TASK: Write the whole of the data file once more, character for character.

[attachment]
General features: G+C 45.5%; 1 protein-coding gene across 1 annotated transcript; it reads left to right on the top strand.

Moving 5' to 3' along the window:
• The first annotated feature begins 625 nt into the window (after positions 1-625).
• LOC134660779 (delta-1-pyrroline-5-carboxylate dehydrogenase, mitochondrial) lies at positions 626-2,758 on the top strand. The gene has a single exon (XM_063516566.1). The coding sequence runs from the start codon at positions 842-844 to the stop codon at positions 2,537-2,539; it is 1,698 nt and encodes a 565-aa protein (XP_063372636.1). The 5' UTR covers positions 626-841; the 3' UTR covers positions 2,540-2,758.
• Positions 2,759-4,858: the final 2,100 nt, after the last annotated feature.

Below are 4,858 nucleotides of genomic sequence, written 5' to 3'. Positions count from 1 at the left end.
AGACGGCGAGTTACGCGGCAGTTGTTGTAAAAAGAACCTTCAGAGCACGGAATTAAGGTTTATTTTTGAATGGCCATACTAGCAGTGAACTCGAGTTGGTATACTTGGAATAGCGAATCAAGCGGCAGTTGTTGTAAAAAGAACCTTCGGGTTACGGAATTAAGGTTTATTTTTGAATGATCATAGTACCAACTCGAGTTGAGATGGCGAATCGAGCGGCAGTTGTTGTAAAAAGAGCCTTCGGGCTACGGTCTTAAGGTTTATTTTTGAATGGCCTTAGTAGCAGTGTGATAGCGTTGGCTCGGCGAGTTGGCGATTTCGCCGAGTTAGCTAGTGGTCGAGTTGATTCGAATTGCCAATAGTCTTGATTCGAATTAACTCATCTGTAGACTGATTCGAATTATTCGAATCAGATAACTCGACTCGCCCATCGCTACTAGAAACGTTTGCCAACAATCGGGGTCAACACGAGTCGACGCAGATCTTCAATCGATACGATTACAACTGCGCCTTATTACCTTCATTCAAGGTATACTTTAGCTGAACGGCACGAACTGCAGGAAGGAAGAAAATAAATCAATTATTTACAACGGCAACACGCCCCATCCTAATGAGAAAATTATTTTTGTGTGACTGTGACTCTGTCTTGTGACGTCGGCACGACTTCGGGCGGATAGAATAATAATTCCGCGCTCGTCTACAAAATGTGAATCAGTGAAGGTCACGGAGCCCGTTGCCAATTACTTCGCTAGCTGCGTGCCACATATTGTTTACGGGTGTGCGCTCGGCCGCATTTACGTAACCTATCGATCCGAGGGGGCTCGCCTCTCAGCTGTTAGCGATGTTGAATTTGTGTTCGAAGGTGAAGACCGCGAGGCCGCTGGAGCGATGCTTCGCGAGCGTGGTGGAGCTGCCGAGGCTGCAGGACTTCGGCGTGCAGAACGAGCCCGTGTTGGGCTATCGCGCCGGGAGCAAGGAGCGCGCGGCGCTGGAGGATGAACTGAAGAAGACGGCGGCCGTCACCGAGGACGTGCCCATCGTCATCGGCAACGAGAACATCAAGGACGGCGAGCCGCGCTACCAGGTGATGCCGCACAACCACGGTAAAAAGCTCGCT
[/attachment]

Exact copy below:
General features: G+C 45.5%; 1 protein-coding gene across 1 annotated transcript; it reads left to right on the top strand.

Moving 5' to 3' along the window:
• The first annotated feature begins 625 nt into the window (after positions 1-625).
• LOC134660779 (delta-1-pyrroline-5-carboxylate dehydrogenase, mitochondrial) lies at positions 626-2,758 on the top strand. The gene has a single exon (XM_063516566.1). The coding sequence runs from the start codon at positions 842-844 to the stop codon at positions 2,537-2,539; it is 1,698 nt and encodes a 565-aa protein (XP_063372636.1). The 5' UTR covers positions 626-841; the 3' UTR covers positions 2,540-2,758.
• Positions 2,759-4,858: the final 2,100 nt, after the last annotated feature.

Below are 4,858 nucleotides of genomic sequence, written 5' to 3'. Positions count from 1 at the left end.
AGACGGCGAGTTACGCGGCAGTTGTTGTAAAAAGAACCTTCAGAGCACGGAATTAAGGTTTATTTTTGAATGGCCATACTAGCAGTGAACTCGAGTTGGTATACTTGGAATAGCGAATCAAGCGGCAGTTGTTGTAAAAAGAACCTTCGGGTTACGGAATTAAGGTTTATTTTTGAATGATCATAGTACCAACTCGAGTTGAGATGGCGAATCGAGCGGCAGTTGTTGTAAAAAGAGCCTTCGGGCTACGGTCTTAAGGTTTATTTTTGAATGGCCTTAGTAGCAGTGTGATAGCGTTGGCTCGGCGAGTTGGCGATTTCGCCGAGTTAGCTAGTGGTCGAGTTGATTCGAATTGCCAATAGTCTTGATTCGAATTAACTCATCTGTAGACTGATTCGAATTATTCGAATCAGATAACTCGACTCGCCCATCGCTACTAGAAACGTTTGCCAACAATCGGGGTCAACACGAGTCGACGCAGATCTTCAATCGATACGATTACAACTGCGCCTTATTACCTTCATTCAAGGTATACTTTAGCTGAACGGCACGAACTGCAGGAAGGAAGAAAATAAATCAATTATTTACAACGGCAACACGCCCCATCCTAATGAGAAAATTATTTTTGTGTGACTGTGACTCTGTCTTGTGACGTCGGCACGACTTCGGGCGGATAGAATAATAATTCCGCGCTCGTCTACAAAATGTGAATCAGTGAAGGTCACGGAGCCCGTTGCCAATTACTTCGCTAGCTGCGTGCCACATATTGTTTACGGGTGTGCGCTCGGCCGCATTTACGTAACCTATCGATCCGAGGGGGCTCGCCTCTCAGCTGTTAGCGATGTTGAATTTGTGTTCGAAGGTGAAGACCGCGAGGCCGCTGGAGCGATGCTTCGCGAGCGTGGTGGAGCTGCCGAGGCTGCAGGACTTCGGCGTGCAGAACGAGCCCGTGTTGGGCTATCGCGCCGGGAGCAAGGAGCGCGCGGCGCTGGAGGATGAACTGAAGAAGACGGCGGCCGTCACCGAGGACGTGCCCATCGTCATCGGCAACGAGAACATCAAGGACGGCGAGCCGCGCTACCAGGTGATGCCGCACAACCACGGTAAAAAGCTCGCT